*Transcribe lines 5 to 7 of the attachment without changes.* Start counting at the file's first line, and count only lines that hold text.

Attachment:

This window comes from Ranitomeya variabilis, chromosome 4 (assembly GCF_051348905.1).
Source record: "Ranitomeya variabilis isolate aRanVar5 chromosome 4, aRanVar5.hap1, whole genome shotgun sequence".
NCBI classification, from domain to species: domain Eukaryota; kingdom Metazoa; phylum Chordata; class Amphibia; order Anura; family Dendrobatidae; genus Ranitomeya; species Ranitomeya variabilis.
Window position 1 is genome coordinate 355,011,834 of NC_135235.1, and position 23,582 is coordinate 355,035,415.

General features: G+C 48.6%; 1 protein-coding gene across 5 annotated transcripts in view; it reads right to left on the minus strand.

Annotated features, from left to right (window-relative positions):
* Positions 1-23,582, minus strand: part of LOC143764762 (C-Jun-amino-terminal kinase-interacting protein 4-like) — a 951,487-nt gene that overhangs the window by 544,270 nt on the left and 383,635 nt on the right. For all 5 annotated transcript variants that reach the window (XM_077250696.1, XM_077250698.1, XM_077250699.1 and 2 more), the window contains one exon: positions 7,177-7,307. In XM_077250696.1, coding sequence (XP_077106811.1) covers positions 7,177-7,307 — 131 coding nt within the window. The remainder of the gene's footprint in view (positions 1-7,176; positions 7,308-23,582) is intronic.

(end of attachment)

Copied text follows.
General features: G+C 48.6%; 1 protein-coding gene across 5 annotated transcripts in view; it reads right to left on the minus strand.

Annotated features, from left to right (window-relative positions):
* Positions 1-23,582, minus strand: part of LOC143764762 (C-Jun-amino-terminal kinase-interacting protein 4-like) — a 951,487-nt gene that overhangs the window by 544,270 nt on the left and 383,635 nt on the right. For all 5 annotated transcript variants that reach the window (XM_077250696.1, XM_077250698.1, XM_077250699.1 and 2 more), the window contains one exon: positions 7,177-7,307. In XM_077250696.1, coding sequence (XP_077106811.1) covers positions 7,177-7,307 — 131 coding nt within the window. The remainder of the gene's footprint in view (positions 1-7,176; positions 7,308-23,582) is intronic.